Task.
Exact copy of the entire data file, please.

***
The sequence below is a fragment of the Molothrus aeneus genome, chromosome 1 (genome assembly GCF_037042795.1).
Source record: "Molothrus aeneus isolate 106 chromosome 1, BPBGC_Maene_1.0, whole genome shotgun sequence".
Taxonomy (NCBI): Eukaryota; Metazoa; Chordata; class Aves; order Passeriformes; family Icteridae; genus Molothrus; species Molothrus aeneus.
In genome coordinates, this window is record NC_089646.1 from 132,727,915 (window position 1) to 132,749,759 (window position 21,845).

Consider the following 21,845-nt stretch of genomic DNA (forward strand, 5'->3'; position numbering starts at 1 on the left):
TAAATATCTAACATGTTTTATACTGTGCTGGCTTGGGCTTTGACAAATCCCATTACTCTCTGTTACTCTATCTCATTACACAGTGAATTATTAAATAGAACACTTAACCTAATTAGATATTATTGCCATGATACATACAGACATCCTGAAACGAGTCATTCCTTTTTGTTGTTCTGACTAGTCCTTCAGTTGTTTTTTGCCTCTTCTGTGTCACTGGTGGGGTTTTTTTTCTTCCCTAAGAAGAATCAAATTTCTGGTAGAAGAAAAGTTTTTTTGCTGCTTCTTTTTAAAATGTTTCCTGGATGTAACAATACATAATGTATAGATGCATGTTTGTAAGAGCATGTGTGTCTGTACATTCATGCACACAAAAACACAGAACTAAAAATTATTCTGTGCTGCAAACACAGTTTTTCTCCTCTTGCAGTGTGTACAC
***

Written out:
The sequence below is a fragment of the Molothrus aeneus genome, chromosome 1 (genome assembly GCF_037042795.1).
Source record: "Molothrus aeneus isolate 106 chromosome 1, BPBGC_Maene_1.0, whole genome shotgun sequence".
Taxonomy (NCBI): Eukaryota; Metazoa; Chordata; class Aves; order Passeriformes; family Icteridae; genus Molothrus; species Molothrus aeneus.
In genome coordinates, this window is record NC_089646.1 from 132,727,915 (window position 1) to 132,749,759 (window position 21,845).

Consider the following 21,845-nt stretch of genomic DNA (forward strand, 5'->3'; position numbering starts at 1 on the left):
TAAATATCTAACATGTTTTATACTGTGCTGGCTTGGGCTTTGACAAATCCCATTACTCTCTGTTACTCTATCTCATTACACAGTGAATTATTAAATAGAACACTTAACCTAATTAGATATTATTGCCATGATACATACAGACATCCTGAAACGAGTCATTCCTTTTTGTTGTTCTGACTAGTCCTTCAGTTGTTTTTTGCCTCTTCTGTGTCACTGGTGGGGTTTTTTTTCTTCCCTAAGAAGAATCAAATTTCTGGTAGAAGAAAAGTTTTTTTGCTGCTTCTTTTTAAAATGTTTCCTGGATGTAACAATACATAATGTATAGATGCATGTTTGTAAGAGCATGTGTGTCTGTACATTCATGCACACAAAAACACAGAACTAAAAATTATTCTGTGCTGCAAACACAGTTTTTCTCCTCTTGCAGTGTGTACAC